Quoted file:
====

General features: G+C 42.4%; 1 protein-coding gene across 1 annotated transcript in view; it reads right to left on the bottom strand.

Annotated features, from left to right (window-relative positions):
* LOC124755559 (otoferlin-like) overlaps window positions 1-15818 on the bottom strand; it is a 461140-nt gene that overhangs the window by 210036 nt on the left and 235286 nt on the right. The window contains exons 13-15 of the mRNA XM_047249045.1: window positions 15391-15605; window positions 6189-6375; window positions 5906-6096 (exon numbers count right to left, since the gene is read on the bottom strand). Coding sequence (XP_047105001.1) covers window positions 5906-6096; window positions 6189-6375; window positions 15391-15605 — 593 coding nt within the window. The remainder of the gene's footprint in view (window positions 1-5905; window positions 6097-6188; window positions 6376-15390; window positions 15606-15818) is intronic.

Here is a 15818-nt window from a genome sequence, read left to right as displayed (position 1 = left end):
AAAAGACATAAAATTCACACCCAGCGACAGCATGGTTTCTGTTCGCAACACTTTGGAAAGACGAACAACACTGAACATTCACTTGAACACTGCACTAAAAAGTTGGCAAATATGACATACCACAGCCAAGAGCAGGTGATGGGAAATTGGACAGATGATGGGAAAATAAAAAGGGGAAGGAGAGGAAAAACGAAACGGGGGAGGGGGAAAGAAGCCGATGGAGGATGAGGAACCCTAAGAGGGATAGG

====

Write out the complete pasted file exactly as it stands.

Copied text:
General features: G+C 42.4%; 1 protein-coding gene across 1 annotated transcript in view; it reads right to left on the bottom strand.

Annotated features, from left to right (window-relative positions):
* LOC124755559 (otoferlin-like) overlaps window positions 1-15818 on the bottom strand; it is a 461140-nt gene that overhangs the window by 210036 nt on the left and 235286 nt on the right. The window contains exons 13-15 of the mRNA XM_047249045.1: window positions 15391-15605; window positions 6189-6375; window positions 5906-6096 (exon numbers count right to left, since the gene is read on the bottom strand). Coding sequence (XP_047105001.1) covers window positions 5906-6096; window positions 6189-6375; window positions 15391-15605 — 593 coding nt within the window. The remainder of the gene's footprint in view (window positions 1-5905; window positions 6097-6188; window positions 6376-15390; window positions 15606-15818) is intronic.

Here is a 15818-nt window from a genome sequence, read left to right as displayed (position 1 = left end):
AAAAGACATAAAATTCACACCCAGCGACAGCATGGTTTCTGTTCGCAACACTTTGGAAAGACGAACAACACTGAACATTCACTTGAACACTGCACTAAAAAGTTGGCAAATATGACATACCACAGCCAAGAGCAGGTGATGGGAAATTGGACAGATGATGGGAAAATAAAAAGGGGAAGGAGAGGAAAAACGAAACGGGGGAGGGGGAAAGAAGCCGATGGAGGATGAGGAACCCTAAGAGGGATAGG